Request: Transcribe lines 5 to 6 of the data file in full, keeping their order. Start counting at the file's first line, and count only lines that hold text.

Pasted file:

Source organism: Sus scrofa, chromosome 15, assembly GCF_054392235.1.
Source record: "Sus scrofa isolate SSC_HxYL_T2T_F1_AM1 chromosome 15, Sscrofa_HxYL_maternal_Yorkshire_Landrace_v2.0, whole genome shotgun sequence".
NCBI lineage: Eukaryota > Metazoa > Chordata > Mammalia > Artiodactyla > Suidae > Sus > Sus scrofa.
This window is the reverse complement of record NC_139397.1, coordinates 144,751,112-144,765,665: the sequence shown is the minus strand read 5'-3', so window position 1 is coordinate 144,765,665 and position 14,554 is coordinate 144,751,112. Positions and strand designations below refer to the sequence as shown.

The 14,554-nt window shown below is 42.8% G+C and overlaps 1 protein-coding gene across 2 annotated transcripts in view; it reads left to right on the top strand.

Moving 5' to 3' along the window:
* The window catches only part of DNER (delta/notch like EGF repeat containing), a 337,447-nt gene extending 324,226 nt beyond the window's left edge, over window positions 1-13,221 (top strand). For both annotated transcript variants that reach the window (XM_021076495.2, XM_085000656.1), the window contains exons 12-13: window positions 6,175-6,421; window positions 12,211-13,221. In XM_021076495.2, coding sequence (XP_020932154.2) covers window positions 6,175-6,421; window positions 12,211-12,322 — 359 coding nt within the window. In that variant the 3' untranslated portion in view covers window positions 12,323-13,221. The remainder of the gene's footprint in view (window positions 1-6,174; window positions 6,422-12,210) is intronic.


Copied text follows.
The 14,554-nt window shown below is 42.8% G+C and overlaps 1 protein-coding gene across 2 annotated transcripts in view; it reads left to right on the top strand.

Moving 5' to 3' along the window: